Home Movie Day 2018: Henry Ford’s Home Movies

In honor of Home Movie Day, we’re featuring the home movies of Henry Ford. Home Movie Day is an annual event to raise awareness of the importance of home movies and encourage their preservation. This year’s Home Movie Day is Saturday, October 20th, but your local event may be held at any time throughout the … Continue reading Home Movie Day 2018: Henry Ford’s Home Movies

An “Illuminating Post”: Silent Stars Support the Third and Fourth Liberty Loan Campaigns

From the Lincoln Memorial to the Capitol Building, the next time you are out and about exploring Washington, D.C. and taking in as many memorials, monuments, and museums as you can, I have a suggestion for your sightseeing list.  Although located next to a familiar residence on Pennsylvania Avenue, I doubt the spot I am … Continue reading An “Illuminating Post”: Silent Stars Support the Third and Fourth Liberty Loan Campaigns

Summer’s Last Hurrah

Labor Day is quickly approaching, and with it, the unofficial end of summer. But, the long weekend allows for one last chance to enjoy summer pastimes, such as a trip to the fair, amusement park, or beach. If you are looking for ways to spend your Labor Day weekend, look no further, here are some … Continue reading Summer’s Last Hurrah

Protest Camps in D.C.: The Poor People’s Campaign and the Bonus Army Marchers

Washington, D.C. is no stranger to protests. Most are one-day affairs, consisting of a march or rally with some speakers and a musical guest or two. A handful, though, have been more long term, with protestors spending days or weeks camped out in our nation’s capital to fight for their cause. Two of the most … Continue reading Protest Camps in D.C.: The Poor People’s Campaign and the Bonus Army Marchers

Now Showing: George Washington Carver on Kodachrome

One of our Motion Picture Preservation Lab staff identified a remarkable film in a recent accession of audiovisual material from the National Park Service (NPS). The film features amateur footage of George Washington Carver, the famed African-American botanist and inventor who taught for decades at Tuskegee Institute (now Tuskegee University) in Alabama. During his time … Continue reading Now Showing: George Washington Carver on Kodachrome

Memphis Belle: The 75th Anniversary of the 25th Mission

This post was written by Criss Kovac. Criss is the supervisor of the Motion Picture Preservation Lab. The statistics were overwhelmingly against them.  With a million German troops and 40,000 anti-aircraft guns waiting the odds were roughly 50-50 they’d make it home alive.  Completing 25 bombing runs lowered those odds to less than 25%.  Not to … Continue reading Memphis Belle: The 75th Anniversary of the 25th Mission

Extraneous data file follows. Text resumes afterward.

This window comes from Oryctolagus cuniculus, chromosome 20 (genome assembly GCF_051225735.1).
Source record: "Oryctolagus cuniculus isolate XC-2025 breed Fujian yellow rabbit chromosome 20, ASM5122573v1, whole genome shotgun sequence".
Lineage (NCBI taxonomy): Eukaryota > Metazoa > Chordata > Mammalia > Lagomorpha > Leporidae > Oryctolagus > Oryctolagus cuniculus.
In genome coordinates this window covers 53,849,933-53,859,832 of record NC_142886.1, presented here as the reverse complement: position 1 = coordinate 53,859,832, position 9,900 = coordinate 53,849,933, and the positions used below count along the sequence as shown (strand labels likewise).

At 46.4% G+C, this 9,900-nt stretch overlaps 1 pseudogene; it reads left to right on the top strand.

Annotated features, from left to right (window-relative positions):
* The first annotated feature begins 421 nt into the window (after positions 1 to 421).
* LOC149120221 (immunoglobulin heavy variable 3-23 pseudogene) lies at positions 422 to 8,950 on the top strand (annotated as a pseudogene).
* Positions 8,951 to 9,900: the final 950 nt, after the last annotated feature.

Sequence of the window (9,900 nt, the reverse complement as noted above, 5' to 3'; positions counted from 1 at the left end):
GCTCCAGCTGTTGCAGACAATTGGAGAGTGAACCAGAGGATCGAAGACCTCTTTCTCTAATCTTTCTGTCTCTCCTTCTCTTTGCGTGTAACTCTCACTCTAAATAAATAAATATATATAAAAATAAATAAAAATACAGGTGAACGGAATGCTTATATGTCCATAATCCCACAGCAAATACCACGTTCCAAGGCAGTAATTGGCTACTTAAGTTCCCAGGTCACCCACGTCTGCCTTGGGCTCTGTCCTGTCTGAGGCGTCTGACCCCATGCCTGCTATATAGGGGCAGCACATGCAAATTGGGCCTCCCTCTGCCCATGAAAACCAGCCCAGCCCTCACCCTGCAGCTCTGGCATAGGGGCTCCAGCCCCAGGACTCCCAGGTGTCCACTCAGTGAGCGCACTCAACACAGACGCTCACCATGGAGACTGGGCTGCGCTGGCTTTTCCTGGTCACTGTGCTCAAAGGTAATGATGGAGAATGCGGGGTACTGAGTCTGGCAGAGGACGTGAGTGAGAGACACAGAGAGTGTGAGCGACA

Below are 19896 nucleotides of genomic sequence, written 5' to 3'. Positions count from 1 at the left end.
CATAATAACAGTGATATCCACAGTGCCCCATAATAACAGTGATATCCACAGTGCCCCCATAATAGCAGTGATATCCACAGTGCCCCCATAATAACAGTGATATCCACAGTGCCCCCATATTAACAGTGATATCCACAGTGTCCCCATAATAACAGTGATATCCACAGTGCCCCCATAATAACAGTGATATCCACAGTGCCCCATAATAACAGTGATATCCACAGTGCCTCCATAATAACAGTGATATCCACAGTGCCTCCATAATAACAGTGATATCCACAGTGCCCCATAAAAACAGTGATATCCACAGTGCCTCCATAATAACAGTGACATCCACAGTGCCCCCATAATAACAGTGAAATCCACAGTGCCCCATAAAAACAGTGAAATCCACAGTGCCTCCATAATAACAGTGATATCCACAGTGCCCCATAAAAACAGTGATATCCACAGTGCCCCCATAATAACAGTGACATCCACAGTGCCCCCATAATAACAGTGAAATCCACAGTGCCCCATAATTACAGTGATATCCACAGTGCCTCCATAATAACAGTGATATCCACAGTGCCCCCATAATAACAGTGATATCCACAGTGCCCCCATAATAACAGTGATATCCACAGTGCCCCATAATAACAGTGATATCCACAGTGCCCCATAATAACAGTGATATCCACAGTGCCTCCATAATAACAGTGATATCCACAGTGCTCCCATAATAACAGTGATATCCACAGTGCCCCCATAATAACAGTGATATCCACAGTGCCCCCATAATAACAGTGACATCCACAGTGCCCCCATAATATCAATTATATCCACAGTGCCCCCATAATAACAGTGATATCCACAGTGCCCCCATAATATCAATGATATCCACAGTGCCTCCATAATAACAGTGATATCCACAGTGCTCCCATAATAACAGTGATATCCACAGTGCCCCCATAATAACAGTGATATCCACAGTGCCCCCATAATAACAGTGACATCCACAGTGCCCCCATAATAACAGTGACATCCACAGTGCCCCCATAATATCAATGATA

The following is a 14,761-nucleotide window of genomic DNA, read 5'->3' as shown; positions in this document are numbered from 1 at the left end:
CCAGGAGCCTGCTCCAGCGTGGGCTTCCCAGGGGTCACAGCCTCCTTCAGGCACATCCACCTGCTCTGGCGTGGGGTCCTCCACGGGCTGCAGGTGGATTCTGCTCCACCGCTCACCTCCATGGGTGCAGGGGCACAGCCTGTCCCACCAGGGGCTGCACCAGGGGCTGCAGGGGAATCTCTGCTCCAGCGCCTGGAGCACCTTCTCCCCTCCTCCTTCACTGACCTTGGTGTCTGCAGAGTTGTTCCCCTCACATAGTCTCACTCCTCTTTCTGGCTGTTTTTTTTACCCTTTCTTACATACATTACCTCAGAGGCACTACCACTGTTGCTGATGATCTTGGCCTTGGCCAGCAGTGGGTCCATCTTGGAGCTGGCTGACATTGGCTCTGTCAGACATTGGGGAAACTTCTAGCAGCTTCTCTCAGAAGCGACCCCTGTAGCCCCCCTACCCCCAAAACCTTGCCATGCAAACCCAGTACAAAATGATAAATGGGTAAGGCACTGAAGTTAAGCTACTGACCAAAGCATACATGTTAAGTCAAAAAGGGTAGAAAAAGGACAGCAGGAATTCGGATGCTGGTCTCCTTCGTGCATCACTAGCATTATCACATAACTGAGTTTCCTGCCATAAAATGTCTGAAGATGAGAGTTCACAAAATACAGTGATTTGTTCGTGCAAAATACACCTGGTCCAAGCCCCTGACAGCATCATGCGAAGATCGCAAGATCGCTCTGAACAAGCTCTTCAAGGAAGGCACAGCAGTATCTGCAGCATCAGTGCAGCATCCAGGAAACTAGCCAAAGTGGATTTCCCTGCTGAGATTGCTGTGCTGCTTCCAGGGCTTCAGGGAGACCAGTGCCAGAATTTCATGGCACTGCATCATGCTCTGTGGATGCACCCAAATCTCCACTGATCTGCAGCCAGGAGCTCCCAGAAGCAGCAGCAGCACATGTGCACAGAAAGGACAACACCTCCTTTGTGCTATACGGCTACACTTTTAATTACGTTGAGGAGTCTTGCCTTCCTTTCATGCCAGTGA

Their War Too: U.S. Women in the Military During WWII. Part II

In part I of this two-part series, we discussed the role women played in the military during World War II by highlighting those who served in the Women’s Army Corps (WAC), the Coast Guard Women’s Reserve (SPARS), and the Women Air Force Service Pilots (WASP) during World War II. In part II, we will discuss female service … Continue reading Their War Too: U.S. Women in the Military During WWII. Part II

Spotlight: Remembering Ernie Pyle

On April 18th, 1945, war correspondent Ernie Pyle was killed by enemy fire on  Iejima* during the Battle of Okinawa. At the time of his death, Pyle, a Pulitzer Prize winning journalist, was well-known for his intimate and personal storytelling that highlighted the experiences of the "average" soldier. Pyle was able to tell the stories … Continue reading Spotlight: Remembering Ernie Pyle

Their War Too: U.S. Women in the Military During WWII. Part I

March is Women's History Month, a great time to highlight  important contributions made to our country by women. This year, we are focusing on the role women played in the United States Military during World War II in a two-part blog post. Part I  highlights recruitment films from the Women's Army Corps (WAC), the Coast … Continue reading Their War Too: U.S. Women in the Military During WWII. Part I

Gettysburg: Civil War Monuments, Nuclear Arsenals, and Dreams of Peace

The Battlefield at Gettysburg is primarily known for two things.  First, over three days, July 1 through July 3, 1863 the bloodiest battle of the Civil War took place there.  Second, it was the site of The Gettysburg Address, the famous speech that President Abraham Lincoln delivered four and a half months after the battle on … Continue reading Gettysburg: Civil War Monuments, Nuclear Arsenals, and Dreams of Peace